Los Angeles native, guitarist, producer and engineer Rachel White waded into the waveform waters by way of GarageBand, dove deeper with Logic and surfaced, ultimately, to record her own music. When a co-worker at a smoothie shop offered her $100 to engineer five songs, she realized that the profession held potential as a cash-creating career. She’s since worked with bands including Weezer, 5 Seconds of Summer and Panic! at the Disco. Indeed, on Panic!’s 2022 Viva Las Vengeance she contributed backing vocals to a number of tracks and was a member of the touring band. “It’s a lot of word-of-mouth,” White says of landing gigs. “I’ll do production for a friend and they’ll then recommend me to others.”
It’s evident to anyone who takes even a cursory glance at the proportion of men versus women in audio that there’s a profound imbalance. Fortunately for White, she’s been spared many of the barriers and inequalities that often accompany such disparities. “I’ve been lucky to work with women who’ve helped to funnel me into the industry,” she observes. “Sometimes there are dudes who are like ‘Oh, that’s cute. She thinks she engineers,’ but for the most part, everyone’s been super respectful. I’m grateful that I’ve made it to where I am because a lot of these opportunities for women didn’t exist back in the day.”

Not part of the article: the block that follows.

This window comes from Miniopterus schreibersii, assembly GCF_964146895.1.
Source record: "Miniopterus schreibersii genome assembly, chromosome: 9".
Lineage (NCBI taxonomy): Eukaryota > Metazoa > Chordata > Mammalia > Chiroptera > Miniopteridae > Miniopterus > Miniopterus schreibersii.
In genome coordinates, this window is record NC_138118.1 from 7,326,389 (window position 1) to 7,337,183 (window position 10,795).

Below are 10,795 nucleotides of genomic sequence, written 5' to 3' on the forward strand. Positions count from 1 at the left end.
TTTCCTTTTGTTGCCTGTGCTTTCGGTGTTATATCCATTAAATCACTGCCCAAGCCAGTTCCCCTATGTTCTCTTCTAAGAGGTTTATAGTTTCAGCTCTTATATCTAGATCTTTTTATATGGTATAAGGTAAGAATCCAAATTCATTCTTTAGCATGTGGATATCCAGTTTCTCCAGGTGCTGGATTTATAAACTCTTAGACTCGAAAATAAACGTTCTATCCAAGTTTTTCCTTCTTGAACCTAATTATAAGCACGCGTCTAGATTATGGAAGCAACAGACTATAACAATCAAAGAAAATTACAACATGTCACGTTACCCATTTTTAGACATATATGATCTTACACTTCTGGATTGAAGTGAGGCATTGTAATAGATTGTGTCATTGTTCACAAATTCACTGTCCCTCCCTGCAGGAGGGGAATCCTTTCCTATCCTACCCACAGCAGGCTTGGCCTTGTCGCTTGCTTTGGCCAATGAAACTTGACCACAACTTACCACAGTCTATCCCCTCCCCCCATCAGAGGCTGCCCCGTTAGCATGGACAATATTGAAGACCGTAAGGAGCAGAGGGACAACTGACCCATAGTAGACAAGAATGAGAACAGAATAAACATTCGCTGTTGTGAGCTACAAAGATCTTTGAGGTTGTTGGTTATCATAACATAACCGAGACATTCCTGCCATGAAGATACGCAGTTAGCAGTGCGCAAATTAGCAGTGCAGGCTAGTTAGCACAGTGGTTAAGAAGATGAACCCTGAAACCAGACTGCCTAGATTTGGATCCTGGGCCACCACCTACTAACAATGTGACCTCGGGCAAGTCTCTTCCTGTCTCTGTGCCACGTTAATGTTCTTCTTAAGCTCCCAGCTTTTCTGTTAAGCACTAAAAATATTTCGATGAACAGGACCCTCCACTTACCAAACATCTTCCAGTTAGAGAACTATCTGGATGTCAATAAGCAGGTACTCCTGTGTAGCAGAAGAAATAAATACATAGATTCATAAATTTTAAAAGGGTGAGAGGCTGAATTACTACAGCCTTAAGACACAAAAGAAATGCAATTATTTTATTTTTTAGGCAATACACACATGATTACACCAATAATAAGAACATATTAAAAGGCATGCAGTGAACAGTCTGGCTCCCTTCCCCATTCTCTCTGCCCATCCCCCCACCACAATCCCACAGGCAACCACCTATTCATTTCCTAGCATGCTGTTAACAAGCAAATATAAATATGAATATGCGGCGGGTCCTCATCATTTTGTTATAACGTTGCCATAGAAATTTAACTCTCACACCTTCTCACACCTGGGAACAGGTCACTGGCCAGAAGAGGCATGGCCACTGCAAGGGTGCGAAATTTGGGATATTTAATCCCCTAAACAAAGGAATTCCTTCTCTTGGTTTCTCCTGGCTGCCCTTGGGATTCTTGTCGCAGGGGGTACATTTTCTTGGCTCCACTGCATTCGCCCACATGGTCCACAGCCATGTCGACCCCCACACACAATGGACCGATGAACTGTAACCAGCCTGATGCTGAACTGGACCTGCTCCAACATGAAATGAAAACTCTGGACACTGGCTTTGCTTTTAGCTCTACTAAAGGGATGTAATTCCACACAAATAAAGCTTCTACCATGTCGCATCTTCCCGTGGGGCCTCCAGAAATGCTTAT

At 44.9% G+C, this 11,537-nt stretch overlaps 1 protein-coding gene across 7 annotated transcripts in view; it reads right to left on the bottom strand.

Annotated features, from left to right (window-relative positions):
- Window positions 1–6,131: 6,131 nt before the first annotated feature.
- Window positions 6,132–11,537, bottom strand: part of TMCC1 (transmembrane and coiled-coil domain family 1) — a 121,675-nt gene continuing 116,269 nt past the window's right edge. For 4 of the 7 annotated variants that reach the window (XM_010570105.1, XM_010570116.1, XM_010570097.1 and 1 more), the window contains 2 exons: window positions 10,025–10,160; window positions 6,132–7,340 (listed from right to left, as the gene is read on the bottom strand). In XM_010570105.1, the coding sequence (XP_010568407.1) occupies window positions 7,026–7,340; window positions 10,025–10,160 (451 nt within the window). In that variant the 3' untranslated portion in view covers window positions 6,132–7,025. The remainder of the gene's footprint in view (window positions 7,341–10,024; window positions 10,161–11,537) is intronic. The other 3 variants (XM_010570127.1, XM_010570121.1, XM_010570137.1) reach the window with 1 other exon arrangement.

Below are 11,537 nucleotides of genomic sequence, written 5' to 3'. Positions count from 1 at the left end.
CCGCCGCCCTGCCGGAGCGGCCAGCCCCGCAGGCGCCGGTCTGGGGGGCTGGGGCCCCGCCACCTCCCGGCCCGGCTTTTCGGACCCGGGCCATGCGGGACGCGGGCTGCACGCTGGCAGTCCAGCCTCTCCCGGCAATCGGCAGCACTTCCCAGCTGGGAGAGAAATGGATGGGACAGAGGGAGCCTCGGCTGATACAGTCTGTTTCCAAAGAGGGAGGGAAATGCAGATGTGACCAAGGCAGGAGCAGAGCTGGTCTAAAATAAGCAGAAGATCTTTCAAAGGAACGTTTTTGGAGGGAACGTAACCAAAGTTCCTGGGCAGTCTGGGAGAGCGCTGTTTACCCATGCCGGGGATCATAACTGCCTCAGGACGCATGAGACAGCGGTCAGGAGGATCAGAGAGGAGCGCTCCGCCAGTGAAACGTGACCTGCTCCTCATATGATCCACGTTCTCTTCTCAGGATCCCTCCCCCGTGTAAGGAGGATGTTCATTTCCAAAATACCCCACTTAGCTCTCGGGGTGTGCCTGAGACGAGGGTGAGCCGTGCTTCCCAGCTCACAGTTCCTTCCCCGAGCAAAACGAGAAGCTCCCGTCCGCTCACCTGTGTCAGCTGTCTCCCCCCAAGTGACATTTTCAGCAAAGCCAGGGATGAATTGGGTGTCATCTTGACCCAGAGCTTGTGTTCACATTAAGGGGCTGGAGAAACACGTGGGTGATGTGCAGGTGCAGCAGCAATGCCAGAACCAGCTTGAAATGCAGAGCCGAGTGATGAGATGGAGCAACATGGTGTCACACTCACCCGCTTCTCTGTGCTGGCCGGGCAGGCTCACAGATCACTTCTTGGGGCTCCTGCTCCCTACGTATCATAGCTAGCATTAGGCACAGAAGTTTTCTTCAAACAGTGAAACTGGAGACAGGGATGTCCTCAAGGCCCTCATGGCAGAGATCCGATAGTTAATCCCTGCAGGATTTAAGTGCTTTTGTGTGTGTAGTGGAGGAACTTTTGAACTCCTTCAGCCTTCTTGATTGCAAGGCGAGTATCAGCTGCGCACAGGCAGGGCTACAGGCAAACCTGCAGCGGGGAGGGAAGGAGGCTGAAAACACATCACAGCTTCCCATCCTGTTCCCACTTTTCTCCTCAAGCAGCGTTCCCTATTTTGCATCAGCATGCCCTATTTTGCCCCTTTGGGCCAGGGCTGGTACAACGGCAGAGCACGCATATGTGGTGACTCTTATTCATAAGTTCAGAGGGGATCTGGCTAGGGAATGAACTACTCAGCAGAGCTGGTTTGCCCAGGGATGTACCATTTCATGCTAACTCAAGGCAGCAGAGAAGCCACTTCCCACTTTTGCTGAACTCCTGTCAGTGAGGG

There are any number of challenges faced by producers and engineers and usually they’re as varied as the individuals themselves. But for White, the biggest she’s faced has been self-doubt. “One of the hardest things to do while you’re working is to trust yourself,” she asserts. “Sometimes you ask yourself, ‘Does what I’m doing sound good?’ Learning how to be less critical in the creation stage is important. You have to accept that the things that have brought you into the room will continue to propel you.”
The selection of a software tool or piece of gear is nearly an art in itself. White’s go-to plugin is Avid's Tel-Ray Variable Delay. “It’s based on the Oil Can Delay [invented by Ray Lubow in the '60s],” she says. “That’s a fun effect for delay and chorus-like stuff. My favorite mic is the workhorse [Neumann U] 87. You can put that on anything and it’ll sound incredible.”
Currently, White is engineering for a number of pop and rock artists. Throughout her career she’s recorded at several studios, but among her favorites is Highland Park’s 64 Sound, where she interned as she was coming up. In recent years she’s labored alongside producer Jake Sinclair (Pink, Avril Lavigne, Gavin DeGraw), but a few months ago she struck out on her own. She now logs countless hours at her own studio, which she refers to lightheartedly as her “playground.” It was completed towards the end of 2022.
Contact: Instagram @rachwhiiite